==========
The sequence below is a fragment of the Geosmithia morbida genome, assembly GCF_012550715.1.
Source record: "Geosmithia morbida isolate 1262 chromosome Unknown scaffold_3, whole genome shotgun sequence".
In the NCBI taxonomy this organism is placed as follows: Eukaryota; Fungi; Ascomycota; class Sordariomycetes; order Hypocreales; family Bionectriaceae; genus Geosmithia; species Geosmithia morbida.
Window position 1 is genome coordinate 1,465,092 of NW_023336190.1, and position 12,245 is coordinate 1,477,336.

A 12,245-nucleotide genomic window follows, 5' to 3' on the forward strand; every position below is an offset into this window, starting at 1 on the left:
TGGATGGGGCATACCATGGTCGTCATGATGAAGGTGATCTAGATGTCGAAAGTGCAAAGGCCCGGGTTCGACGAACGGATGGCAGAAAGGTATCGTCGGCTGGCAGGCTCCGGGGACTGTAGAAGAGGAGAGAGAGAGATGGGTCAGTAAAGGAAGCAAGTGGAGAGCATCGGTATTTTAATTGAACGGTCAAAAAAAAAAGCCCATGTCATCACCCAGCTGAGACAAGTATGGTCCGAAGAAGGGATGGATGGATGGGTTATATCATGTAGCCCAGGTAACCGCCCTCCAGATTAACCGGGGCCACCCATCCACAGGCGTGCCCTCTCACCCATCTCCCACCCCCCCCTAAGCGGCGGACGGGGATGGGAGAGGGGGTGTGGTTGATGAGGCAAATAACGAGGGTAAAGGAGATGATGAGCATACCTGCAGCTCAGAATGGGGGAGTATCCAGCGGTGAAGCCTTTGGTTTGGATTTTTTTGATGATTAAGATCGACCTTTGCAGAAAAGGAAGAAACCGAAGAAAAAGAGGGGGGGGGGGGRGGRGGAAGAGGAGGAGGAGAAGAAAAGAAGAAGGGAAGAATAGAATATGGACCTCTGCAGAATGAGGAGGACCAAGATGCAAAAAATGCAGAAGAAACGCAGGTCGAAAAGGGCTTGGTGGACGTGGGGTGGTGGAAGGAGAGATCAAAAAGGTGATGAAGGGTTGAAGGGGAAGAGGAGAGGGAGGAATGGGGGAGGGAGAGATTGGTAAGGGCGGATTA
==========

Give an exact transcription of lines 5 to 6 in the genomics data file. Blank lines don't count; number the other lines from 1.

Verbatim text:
A 12,245-nucleotide genomic window follows, 5' to 3' on the forward strand; every position below is an offset into this window, starting at 1 on the left:
TGGATGGGGCATACCATGGTCGTCATGATGAAGGTGATCTAGATGTCGAAAGTGCAAAGGCCCGGGTTCGACGAACGGATGGCAGAAAGGTATCGTCGGCTGGCAGGCTCCGGGGACTGTAGAAGAGGAGAGAGAGAGATGGGTCAGTAAAGGAAGCAAGTGGAGAGCATCGGTATTTTAATTGAACGGTCAAAAAAAAAAGCCCATGTCATCACCCAGCTGAGACAAGTATGGTCCGAAGAAGGGATGGATGGATGGGTTATATCATGTAGCCCAGGTAACCGCCCTCCAGATTAACCGGGGCCACCCATCCACAGGCGTGCCCTCTCACCCATCTCCCACCCCCCCCTAAGCGGCGGACGGGGATGGGAGAGGGGGTGTGGTTGATGAGGCAAATAACGAGGGTAAAGGAGATGATGAGCATACCTGCAGCTCAGAATGGGGGAGTATCCAGCGGTGAAGCCTTTGGTTTGGATTTTTTTGATGATTAAGATCGACCTTTGCAGAAAAGGAAGAAACCGAAGAAAAAGAGGGGGGGGGGGGRGGRGGAAGAGGAGGAGGAGAAGAAAAGAAGAAGGGAAGAATAGAATATGGACCTCTGCAGAATGAGGAGGACCAAGATGCAAAAAATGCAGAAGAAACGCAGGTCGAAAAGGGCTTGGTGGACGTGGGGTGGTGGAAGGAGAGATCAAAAAGGTGATGAAGGGTTGAAGGGGAAGAGGAGAGGGAGGAATGGGGGAGGGAGAGATTGGTAAGGGCGGATTA